Free Transport To Save Animals' Lives
Kathleen Quinn Charleston, Pilots N Paws
Over 3,000 volunteer pilots fly 250-mile jaunts to bring adoptive animals to new homes or shelters. This non-profit agency regularly moves animals from dogs and cats to donkeys, all at no charge. Kathleen Quinn Charleston, Executive Director, explains the Pilots N Paws' mission.
Pilots N Paws was founded in 2008 by animal-lover Debi Boies and pilot Jon Wehrenberg. The idea first took flight when Jon agreed to help Debi by flying a rescued Doberman from Florida to South Carolina, to save the dog's life. The trip was a success and the two brainstormed on how to rescue other animals. Spay/Neuter campaigns in parts of the country were working, while in others parts, primarily in the south, pet overpopulation was still a huge problem. There had to be a way to turn a problem into a solution. Former pets were dying needlessly. They needed transport out of there.
The great thing about plane transport is that pilots can cover longer distances a lot faster. Most pilots fly an average of 250 miles each. So if there is a transport of around 800 miles, there will be a relay of around 3 pilots to complete the transport. If the transport were being done by car, it could take 10-12 drivers, all driving one-hour increments, because they of course have to turn around and make their way back home. This leaves a lot of room for error in having to rely on so many people. Plus, these animals are already stressed; so flying reduces the number of people that they have to deal with.
Most of the animals transported are rescues and they are usually coming from a kill type of situation (shelters that kill because of over-population). The animals may be transported to a no-kill shelter or even directly to an adoptive family.
While most people think Pilots N Paws only transport dogs, the also fly cats, guinea pigs and boa constrictors, anything that needs to be rescued. Their strangest transport was when a pilot transported two small donkeys, but they had to turn down a request to fly a Lion, because they didn't have a plane big enough. They also transport service animals and working military dogs.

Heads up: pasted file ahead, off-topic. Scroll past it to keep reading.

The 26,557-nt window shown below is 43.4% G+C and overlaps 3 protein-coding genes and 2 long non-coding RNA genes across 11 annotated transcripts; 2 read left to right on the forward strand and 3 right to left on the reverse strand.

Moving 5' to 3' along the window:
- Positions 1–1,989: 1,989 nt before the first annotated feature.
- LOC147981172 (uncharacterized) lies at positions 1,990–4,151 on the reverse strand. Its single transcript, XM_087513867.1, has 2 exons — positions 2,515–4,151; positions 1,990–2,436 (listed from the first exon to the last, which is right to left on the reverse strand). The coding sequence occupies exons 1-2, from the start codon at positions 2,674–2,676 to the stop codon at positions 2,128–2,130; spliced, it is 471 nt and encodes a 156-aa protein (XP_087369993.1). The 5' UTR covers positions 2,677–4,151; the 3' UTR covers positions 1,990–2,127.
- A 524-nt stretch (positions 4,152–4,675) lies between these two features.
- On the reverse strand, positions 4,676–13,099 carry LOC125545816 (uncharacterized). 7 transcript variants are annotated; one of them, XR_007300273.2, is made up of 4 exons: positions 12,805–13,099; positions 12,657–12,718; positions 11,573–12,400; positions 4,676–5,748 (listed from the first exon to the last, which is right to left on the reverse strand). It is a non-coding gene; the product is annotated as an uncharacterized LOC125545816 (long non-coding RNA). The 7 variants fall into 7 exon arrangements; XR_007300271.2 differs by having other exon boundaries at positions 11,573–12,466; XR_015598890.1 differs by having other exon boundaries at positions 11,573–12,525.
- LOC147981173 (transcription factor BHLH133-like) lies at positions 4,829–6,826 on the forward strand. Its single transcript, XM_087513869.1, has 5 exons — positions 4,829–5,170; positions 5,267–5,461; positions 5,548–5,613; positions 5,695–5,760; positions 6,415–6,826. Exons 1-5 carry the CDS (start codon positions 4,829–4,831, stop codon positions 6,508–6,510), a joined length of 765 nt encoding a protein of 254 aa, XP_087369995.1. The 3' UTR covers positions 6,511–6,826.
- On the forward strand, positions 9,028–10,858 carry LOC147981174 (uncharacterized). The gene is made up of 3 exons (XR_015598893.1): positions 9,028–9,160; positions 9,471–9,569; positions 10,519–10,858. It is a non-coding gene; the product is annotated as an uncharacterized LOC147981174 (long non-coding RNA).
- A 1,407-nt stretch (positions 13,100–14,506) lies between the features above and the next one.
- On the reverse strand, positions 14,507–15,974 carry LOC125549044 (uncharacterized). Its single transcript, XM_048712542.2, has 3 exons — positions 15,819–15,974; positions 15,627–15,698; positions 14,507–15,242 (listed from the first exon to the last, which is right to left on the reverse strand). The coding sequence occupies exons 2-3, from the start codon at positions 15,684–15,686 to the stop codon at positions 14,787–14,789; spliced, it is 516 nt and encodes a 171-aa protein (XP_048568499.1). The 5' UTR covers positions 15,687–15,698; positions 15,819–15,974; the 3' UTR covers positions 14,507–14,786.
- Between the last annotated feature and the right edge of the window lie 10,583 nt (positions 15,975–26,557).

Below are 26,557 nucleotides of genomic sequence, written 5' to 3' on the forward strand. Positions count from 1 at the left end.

Pilots N Paws currently has over 4,200 volunteer pilots and they now fly more than 15,000 rescue animals each year, with volunteers in all 50 states. This unfortunately is not cheap. If you are a pilot and would like to help, or if you would like to make a donation, please visit their website.
How To Tell If Your Pet's In Pain
Dr. Annie Forslund, Home Pet Euthanasia of Southern California
Dogs and cats generally don't exhibit pain. This is a trait designed mostly to protect them in the wild. However, research now shows that when they are alone in a room they do show signs of pain, until someone enters the room. Dr. Annie Forslund tells us how to recognize pain in our pets.
Dr. Forslund explains that it's not that pet owners are mean or that they don't take care of their pets, its just because they don't know how tell if their animal is in pain. A pet is not going to cry, moan or whine, unless it's pretty unbearable.
No one knows why pets don't cry out in pain, but in Dr. Forslund's estimation, she believes it is a survival mechanism and they are built tough. In the wild, if they display any sign or weakness or pain, they set themselves up to a predator or for their own pack leader, who will end things very quickly. This is just nature's way of being kind so that the suffering is not prolonged.
However, in domesticated pets, we provide them with shelter and food as well as medical care, which is fine, but in an already tough species, it prolongs their suffering if their pain is not controlled properly.
It is very important to recognize little signs that will tell you if your pet's in pain. Dr. Forslund fills us in on some of the signs she suggests to look out for:
- drooping head or ears
- lack of appetite
- neglecting treats
- disinterest in favorite toy
- tucked tail
- eye whites show prominently (caused by facial tension)
- frequent shifting when resting and waking up at night